Re: [-empyre-] location and data

I had mentioned Roberto Matta in a posting -
I saw some paintings of Roberto Matta , father of Gordon Matta Clark, here
in LA about 2 1/2 years ago.

He was a Chilean surrealist painter or cubist painter, depending on how
you look at it. Special was: the connection between his approach to the
representation of time and space, and the deconstruction of time and space
as practiced by son matta clark, architect and installation artist. It
struck me that the activities of both the father and the son involved the
unraveling of time and space, as well as the simultaneous perception of
multiple points in time and space. But one practice is about
representation and an intellectual questioning, the other an engagement of
the body in space and time. Matta?s paintings ? impossible
compressions/explosions of time, space, and form ? seem to foretell the
physical de- or re- construction of architectural forms practiced by his
son Gordon years later.

This comparison points out how art practice evolves over time,
specifically radical movements in art. The cubist perspective was possible
only then, as photography took over the function of realistic depiction,
and time and space were examined by artists in literal (photographic or
scientific) terms. Site specific installation art works were possible only
then, when critical and intellectual engagement became a medium for
artists and lead them outside the gallery. Although I don?t think most
would describe locative media as a radical movement in art, the practice
is possible only now, when wireless telecom and automated navigation
become accessible. I think interest in the latter also relates to a
post-media, and possibly even post-art social engagement on the part of
artists. Curators, critics, galleries, and museums inhabit another realm ?
 the physical realm. Mobile media inhabits the realm of the common and
pragmatic. it is low art in its engagement of mundane communication and
navigation functions. Location sensitive media are deployed in the realms
of performance, architecture, urban studies, historiography, storytelling,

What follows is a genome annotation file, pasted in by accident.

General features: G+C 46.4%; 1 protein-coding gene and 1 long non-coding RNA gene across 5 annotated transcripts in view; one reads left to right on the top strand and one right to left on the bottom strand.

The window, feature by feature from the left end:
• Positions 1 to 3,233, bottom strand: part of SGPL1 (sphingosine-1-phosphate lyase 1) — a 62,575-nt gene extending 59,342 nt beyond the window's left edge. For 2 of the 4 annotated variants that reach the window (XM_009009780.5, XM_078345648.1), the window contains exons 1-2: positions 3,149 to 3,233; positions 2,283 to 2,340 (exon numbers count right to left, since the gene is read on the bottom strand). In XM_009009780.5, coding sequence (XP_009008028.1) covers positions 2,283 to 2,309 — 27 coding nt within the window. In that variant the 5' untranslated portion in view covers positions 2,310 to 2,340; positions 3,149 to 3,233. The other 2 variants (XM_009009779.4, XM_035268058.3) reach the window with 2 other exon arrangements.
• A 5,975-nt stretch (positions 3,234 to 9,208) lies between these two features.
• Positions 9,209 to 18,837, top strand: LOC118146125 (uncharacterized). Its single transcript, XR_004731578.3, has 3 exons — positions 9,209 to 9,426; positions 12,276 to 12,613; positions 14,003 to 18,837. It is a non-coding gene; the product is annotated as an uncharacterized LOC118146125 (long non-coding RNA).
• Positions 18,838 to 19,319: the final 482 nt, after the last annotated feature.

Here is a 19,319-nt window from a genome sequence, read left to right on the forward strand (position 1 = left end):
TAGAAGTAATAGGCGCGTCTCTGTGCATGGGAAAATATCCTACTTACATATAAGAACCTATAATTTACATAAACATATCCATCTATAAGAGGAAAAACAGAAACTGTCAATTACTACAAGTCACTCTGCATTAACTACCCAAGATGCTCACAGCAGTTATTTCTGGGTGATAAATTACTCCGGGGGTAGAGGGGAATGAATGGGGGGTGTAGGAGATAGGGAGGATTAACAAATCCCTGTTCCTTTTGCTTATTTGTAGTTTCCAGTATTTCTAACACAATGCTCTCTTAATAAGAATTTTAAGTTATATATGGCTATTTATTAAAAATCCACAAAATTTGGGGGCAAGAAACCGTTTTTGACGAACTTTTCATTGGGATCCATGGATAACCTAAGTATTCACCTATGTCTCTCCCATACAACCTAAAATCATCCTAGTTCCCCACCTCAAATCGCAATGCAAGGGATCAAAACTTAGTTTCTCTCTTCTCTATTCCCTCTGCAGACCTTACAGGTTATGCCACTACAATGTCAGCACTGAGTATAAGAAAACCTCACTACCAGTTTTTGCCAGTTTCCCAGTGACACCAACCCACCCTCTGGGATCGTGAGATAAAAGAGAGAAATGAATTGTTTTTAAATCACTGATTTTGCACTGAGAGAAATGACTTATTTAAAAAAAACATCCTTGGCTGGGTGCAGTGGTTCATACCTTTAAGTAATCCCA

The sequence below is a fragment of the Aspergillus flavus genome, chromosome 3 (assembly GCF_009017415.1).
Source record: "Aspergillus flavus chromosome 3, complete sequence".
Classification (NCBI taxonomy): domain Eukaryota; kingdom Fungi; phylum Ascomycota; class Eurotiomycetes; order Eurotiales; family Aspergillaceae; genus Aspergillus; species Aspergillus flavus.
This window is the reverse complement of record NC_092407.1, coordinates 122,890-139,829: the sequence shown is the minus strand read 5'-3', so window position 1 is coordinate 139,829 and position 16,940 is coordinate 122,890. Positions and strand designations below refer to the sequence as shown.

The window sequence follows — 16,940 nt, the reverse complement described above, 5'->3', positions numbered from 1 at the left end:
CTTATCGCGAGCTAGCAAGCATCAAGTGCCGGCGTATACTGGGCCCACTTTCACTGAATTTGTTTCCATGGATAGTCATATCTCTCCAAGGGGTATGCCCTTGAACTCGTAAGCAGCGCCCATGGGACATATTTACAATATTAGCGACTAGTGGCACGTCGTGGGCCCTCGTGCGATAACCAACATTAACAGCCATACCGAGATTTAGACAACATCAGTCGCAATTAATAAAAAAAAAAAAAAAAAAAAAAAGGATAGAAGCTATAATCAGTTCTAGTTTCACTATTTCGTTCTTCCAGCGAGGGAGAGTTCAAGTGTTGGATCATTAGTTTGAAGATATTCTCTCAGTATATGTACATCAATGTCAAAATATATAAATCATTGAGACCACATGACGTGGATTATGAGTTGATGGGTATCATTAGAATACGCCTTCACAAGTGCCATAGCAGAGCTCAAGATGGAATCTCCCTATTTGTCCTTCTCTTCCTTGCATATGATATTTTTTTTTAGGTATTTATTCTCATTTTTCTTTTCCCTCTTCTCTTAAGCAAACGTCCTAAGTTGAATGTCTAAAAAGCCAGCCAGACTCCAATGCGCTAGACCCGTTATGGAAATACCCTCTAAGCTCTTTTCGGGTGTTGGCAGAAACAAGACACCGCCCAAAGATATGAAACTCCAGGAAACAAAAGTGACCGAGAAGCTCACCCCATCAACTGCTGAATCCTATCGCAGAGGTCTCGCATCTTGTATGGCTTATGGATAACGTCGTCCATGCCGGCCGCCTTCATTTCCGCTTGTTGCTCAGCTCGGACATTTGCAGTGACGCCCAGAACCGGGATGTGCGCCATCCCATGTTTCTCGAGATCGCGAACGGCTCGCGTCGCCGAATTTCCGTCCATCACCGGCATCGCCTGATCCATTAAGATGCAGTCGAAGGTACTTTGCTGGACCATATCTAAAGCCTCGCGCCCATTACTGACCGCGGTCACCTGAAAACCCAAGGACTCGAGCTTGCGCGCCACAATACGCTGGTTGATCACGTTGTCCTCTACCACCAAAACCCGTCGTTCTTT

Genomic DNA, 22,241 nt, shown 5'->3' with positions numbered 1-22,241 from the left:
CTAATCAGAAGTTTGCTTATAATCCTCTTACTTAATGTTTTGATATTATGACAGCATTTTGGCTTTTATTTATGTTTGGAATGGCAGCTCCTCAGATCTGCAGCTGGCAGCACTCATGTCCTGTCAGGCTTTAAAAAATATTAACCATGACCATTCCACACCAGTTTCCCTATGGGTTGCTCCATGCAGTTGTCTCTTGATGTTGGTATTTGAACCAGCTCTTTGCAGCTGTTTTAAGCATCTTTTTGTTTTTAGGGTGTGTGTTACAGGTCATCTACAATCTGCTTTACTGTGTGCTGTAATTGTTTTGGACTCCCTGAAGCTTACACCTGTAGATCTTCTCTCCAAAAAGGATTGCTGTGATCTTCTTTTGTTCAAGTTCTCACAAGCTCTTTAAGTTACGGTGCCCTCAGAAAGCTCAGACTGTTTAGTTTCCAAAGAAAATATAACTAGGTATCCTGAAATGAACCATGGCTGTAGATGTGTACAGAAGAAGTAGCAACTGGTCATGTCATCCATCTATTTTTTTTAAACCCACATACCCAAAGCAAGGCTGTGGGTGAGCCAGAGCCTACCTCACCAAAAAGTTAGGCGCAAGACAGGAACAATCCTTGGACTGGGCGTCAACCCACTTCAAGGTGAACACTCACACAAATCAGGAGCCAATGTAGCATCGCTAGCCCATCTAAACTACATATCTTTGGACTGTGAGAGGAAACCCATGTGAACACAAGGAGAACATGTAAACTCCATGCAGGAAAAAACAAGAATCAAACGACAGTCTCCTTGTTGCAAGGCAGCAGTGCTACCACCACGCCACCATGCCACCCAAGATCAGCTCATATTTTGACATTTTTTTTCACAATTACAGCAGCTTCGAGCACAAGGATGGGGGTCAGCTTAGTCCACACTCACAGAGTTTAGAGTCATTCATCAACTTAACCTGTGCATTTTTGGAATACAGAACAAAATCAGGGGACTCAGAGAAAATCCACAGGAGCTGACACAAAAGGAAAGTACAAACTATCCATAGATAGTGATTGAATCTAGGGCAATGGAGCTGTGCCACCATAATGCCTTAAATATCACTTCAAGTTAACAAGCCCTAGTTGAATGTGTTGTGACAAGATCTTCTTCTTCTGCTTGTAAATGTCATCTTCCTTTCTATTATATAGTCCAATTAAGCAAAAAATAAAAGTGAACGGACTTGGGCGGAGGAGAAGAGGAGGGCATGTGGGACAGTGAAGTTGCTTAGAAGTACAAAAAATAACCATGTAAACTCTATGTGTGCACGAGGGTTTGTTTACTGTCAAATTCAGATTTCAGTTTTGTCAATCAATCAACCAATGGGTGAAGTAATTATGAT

personal narratives, geography, navigeering, tourism to mention a few
overlaps. it doesn?t ask to be considered under the criteria applied to
art, and it functions in ways not associated with art.

> Dear empyreans,
> I know I'm off-centre with regard to this discussion - if not off-key -
> but
> "re-inscribing the body in information seems always to emerge as the
> pressing issue"
> isn't the body already at stake in 'information', at risk even? isn't it
> incumbent on an artistic employment of the tech to come to terms with,
> explore and clarify - if only by subversion/blurring - how, in what way,
> by
> what means, the body/bodies of us and others is/are at stake and at risk?
> so
> finding the risk and risking it in order not to be replicating or simply
> doing the work of the patent-holding corporation's marketing department?
> and doesn't the shift in emphasis in 'convergence' strategems - from the
> localisable static 'smart-house' or 'infotainment-home' to the new
> generation cells - point to a technology that converges exactly on the
> mobile individual? the successful fetishisation of mobile-phones relative
> to
> PC's - expecially in the Japanese market - has surely been an indicator in
> this shift in thinking about where info-techs converge.
> lying about placing, dissimulating locative information, making a fiction
> -
> or a history - of where one is and is not might mean a reversal of
> positivist intentions behind the tech but surely cannot be considered
> subversion...?
> and don't info-techs constitute a single medium regardless of
> linearity/non-linearity, narrativity or non-narrativity (the latter is
> usually gestural if not apocryphal) in that specific arena of attempting
> to
> articulate their own (its own) reflexivity? (at which no more than a
> sporting chance?)
> yours
> simon taylor
> _______________________________________________
> empyre forum

mining the urban landscape

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